Here is a very special tribute Liz Ferbert shared below…

Mr. High Dollar was a Walkaloosa gelding that entered my life in December of 1999, as a green 4-year-old. I started working him with a local trainer and life was good.
Boarding one summer in pasture with a big lake, Dollar and his herd of 4 or 5 other horses started to splash and cool off in the lake water which was downstream from cattle grazing pasture. That summer he starts tripping over ground poles in training. As his eyesight became worse, I had an equine ophthalmologist diagnose uveitis in both eyes, blindness occurred.
So since his blindness occurred fall of 2002 in his seventh year, Dollar lived an almost typical horse life. He turned out in “Electrobraid” fencing so he heard the fence boundary (after touching the hot fence once).

With the encouragement of my trainer, I kept riding Dollar. He trusted me, responding to voice and hand and seat aids. He not only hacked in the arena, but also loved walking out on local trails, through woods and streams, stepping over poles and logs. I did not know how he knew when we were riding back toward the barn but he always picked up the pace when heading toward the barn, anxious to get back to rest and grazing.

Dollar lived at the Nelson-Hixson Franch for 14 years. Everyone at the Franch was kind and helpful, always treated Mr. High Dollar with love and caring. And he did get to live a horse-happy life:
outside pasture-grazing in the fresh air and sunshine.

BULLET POINTS regarding a very special horse, Mr. High Dollar:
• Favorite word: WHOA
• When cleaning his hooves, after I picked up one for cleaning, he picked up the next hoof himself so it was ready for picking.
• Never pull his mane to shorten it because he hated that, shaking and tossing his head.
• He chose to dump the water buckets in his stall, spilling water everywhere, for fun. I had to install steel bucket holders to stop that.
• I was Blessed to be Dollar’s owner, to know him and love him. We had fun and that’s what it’s all about.

“When we’re gone, long gone, the only thing that matters is the love that we shared and the way that we cared” Emmylou Harris

Dollar and Liz

Lizze and her beloved, Mr. High Dollar

Franch Horse Spotlight-Timmy

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Timmy is one of my two rescue horses who now calls The Franch home.  He is a sweet loveable pocket pony who loves everyone.  He has never been ridden and I estimate his age to be around nine.  He was rescued from a severe neglect situation along with 63 other horses in Lewisville, Texas in 2009 by Anastasia Keyser of Hope for Horses Equine Rescue Inc.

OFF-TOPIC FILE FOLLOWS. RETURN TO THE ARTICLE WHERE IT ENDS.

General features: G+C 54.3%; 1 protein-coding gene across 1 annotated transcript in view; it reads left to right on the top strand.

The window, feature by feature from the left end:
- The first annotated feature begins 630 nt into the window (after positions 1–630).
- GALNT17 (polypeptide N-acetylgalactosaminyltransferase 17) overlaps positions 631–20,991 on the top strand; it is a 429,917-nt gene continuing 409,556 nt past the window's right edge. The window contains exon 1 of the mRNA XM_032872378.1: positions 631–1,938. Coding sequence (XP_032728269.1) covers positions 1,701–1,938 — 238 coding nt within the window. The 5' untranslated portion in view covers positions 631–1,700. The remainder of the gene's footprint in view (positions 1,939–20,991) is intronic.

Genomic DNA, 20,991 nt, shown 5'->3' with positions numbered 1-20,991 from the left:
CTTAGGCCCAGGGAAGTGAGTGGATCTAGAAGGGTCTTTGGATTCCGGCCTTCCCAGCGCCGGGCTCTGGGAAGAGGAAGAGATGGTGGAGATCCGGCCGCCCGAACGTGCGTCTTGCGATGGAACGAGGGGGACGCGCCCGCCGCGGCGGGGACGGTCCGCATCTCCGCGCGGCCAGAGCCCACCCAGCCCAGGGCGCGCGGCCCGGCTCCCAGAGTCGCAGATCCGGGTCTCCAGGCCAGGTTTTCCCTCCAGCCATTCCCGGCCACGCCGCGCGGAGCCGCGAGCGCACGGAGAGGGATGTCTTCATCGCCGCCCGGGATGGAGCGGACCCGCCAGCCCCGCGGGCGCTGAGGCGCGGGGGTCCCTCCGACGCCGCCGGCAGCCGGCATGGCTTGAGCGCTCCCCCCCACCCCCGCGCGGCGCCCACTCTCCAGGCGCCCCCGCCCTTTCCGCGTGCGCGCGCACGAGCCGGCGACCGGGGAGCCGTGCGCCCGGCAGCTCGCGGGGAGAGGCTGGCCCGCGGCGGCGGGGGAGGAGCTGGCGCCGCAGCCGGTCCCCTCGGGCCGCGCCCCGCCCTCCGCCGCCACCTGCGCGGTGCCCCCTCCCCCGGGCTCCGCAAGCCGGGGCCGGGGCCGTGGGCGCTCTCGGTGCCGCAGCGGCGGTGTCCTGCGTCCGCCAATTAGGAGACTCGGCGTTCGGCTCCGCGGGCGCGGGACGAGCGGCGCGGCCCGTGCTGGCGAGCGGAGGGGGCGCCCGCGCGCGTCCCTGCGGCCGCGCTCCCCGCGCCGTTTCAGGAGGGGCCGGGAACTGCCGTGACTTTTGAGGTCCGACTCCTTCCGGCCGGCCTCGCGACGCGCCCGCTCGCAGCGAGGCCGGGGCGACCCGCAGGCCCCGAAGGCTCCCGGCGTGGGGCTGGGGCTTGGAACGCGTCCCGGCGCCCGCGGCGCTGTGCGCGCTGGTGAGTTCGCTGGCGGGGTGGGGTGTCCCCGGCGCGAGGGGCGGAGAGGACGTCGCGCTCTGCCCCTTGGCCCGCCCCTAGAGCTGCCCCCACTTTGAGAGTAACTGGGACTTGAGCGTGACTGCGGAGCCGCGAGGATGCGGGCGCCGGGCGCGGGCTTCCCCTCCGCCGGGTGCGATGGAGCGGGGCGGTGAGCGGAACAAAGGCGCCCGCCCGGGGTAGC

Here is a before photo of a small group of the rescues back in October 2009:

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Timmy was less than a year old at the time, so he may have been too young to remember much of what happened, considering how much he trusts people.  Most of the rescues were Pony of the Americas, Haflingers and a few other breeds.  He has the coloring of a Halflinger, so I just like to say he’s half-Halflinger and half Pony of the Americas, but he’s just really my sweet, cute, funny little boy!

Hope for horses still has horses in need of adoption or sponsorship, check out their website at hopeforhorses.com.

Timmy in the pasture:

Timmyinthepasture

Timmy and his best friend, Frisco (my other rescue horse):

FriscoandTimmy

Timmy and me:

Timmyandme

 

Stallion Spotlight-Bay-Abi

Bay-Abi

Bay-Abi is the Arabian stallion who is the founder of the Varian Arabian dynasty.  Flame and Honey have him twice in their bloodline through both their dam, Fyrelite and sire, Spirit.

Sheila Varian was 19 years old, when Bay-Abi crossed her path in 1959.  She had little money, but big dreams.  With her mother, Wenonah’s help, Sheila bought Bay-Abi as a 2-year-old at auction at the first Arabian horse sale to be held at San Francisco’s Cow Palace. Sheila was to have a life long love affair with the beautiful bay stallion.

Sheila Varian and Bay-Abi:

SheilaVarianandBay-Abi

Bay-Abi crossed well with a variety of blood lines, but Sheila Varian noticed that several respected breeders were having good success crossing American-bred Arabians to Polish imports so she purchased three mares sight unseen directly from Poland in 1961 with the assistance of Englishwoman, Patricia Lindsay. This was all done through old-fashioned correspondence, so it was a risky proposition, to be sure.  It was worth the risk though, because Bay-Abi made breeding history with the three mares, Bachantka, Ostroga, and Naganka.

For more information on Bay-Abi, visit the Varian Arabians website.